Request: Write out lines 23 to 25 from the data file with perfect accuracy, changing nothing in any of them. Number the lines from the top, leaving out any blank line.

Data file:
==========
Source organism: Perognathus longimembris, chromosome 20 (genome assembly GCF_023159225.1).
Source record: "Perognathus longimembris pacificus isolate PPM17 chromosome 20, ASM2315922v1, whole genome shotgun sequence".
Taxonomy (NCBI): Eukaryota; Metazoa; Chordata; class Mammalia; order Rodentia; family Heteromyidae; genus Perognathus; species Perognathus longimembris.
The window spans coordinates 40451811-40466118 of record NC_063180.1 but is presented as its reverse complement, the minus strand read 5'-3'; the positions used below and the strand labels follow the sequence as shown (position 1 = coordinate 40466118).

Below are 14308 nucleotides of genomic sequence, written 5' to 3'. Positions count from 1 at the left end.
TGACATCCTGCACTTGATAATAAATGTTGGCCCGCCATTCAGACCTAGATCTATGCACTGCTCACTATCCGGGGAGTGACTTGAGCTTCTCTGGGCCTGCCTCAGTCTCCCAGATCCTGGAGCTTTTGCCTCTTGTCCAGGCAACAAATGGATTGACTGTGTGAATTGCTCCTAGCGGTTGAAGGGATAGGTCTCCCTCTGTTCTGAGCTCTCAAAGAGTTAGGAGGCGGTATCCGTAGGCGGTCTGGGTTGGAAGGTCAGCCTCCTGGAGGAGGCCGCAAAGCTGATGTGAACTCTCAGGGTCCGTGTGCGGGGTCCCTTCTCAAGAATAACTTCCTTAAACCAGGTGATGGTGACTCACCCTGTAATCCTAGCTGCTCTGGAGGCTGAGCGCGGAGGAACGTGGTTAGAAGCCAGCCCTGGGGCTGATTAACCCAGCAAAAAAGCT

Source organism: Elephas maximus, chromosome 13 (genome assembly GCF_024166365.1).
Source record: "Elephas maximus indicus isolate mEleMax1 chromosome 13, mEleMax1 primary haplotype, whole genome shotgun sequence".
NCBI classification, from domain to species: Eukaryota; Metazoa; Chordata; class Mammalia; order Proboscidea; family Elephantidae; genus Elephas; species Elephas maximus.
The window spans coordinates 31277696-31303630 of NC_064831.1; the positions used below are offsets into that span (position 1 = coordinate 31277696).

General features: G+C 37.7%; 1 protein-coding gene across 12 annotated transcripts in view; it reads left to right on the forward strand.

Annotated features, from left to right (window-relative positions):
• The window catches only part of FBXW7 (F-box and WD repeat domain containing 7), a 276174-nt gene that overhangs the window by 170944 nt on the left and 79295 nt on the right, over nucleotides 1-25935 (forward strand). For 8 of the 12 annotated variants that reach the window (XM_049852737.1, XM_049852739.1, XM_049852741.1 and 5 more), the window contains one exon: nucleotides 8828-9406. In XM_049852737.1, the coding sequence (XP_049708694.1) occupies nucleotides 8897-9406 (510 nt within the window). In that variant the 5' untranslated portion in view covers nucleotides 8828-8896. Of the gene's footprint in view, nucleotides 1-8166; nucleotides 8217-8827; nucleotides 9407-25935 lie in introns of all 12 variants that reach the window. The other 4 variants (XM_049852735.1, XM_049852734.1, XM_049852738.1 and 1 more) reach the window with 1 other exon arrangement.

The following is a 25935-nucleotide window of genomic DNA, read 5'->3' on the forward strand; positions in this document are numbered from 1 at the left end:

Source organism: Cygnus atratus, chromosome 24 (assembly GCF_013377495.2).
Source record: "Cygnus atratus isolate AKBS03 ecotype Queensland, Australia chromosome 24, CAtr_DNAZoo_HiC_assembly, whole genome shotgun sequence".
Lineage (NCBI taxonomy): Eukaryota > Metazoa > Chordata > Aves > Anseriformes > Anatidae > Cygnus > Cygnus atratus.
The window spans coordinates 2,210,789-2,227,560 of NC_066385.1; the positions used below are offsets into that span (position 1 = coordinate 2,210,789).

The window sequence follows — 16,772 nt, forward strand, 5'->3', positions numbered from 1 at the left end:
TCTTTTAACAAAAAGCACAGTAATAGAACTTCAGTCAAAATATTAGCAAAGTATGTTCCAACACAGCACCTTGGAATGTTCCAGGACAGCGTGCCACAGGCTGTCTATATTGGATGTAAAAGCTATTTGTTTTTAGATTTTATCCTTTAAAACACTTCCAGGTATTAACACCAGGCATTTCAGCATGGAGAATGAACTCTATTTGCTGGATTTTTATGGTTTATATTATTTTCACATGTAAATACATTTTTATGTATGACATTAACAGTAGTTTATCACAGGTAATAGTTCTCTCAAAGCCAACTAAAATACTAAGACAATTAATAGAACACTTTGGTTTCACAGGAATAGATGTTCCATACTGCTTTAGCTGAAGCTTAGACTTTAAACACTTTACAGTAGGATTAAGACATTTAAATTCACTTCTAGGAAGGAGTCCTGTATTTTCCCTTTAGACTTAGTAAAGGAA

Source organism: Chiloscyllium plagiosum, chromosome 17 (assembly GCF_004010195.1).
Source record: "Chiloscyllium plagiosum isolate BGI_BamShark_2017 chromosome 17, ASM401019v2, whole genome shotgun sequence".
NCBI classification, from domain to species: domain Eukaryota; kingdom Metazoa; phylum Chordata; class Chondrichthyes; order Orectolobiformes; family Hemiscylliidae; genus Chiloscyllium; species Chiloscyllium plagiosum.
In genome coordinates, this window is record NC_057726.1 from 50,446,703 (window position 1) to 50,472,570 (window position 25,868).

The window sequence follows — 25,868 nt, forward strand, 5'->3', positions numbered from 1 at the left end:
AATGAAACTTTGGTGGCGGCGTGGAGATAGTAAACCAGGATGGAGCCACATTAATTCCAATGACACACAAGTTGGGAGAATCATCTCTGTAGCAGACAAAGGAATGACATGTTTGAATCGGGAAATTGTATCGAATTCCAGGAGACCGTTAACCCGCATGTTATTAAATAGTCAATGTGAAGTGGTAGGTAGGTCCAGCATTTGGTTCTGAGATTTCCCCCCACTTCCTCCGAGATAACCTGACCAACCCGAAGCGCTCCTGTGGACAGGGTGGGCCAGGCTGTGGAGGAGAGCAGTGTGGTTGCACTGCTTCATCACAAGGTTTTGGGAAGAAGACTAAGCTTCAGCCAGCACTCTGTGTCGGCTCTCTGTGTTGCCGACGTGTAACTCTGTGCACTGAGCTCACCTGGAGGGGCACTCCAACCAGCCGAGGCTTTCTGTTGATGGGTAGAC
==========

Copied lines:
NCBI classification, from domain to species: domain Eukaryota; kingdom Metazoa; phylum Chordata; class Chondrichthyes; order Orectolobiformes; family Hemiscylliidae; genus Chiloscyllium; species Chiloscyllium plagiosum.
In genome coordinates, this window is record NC_057726.1 from 50,446,703 (window position 1) to 50,472,570 (window position 25,868).

The window sequence follows — 25,868 nt, forward strand, 5'->3', positions numbered from 1 at the left end: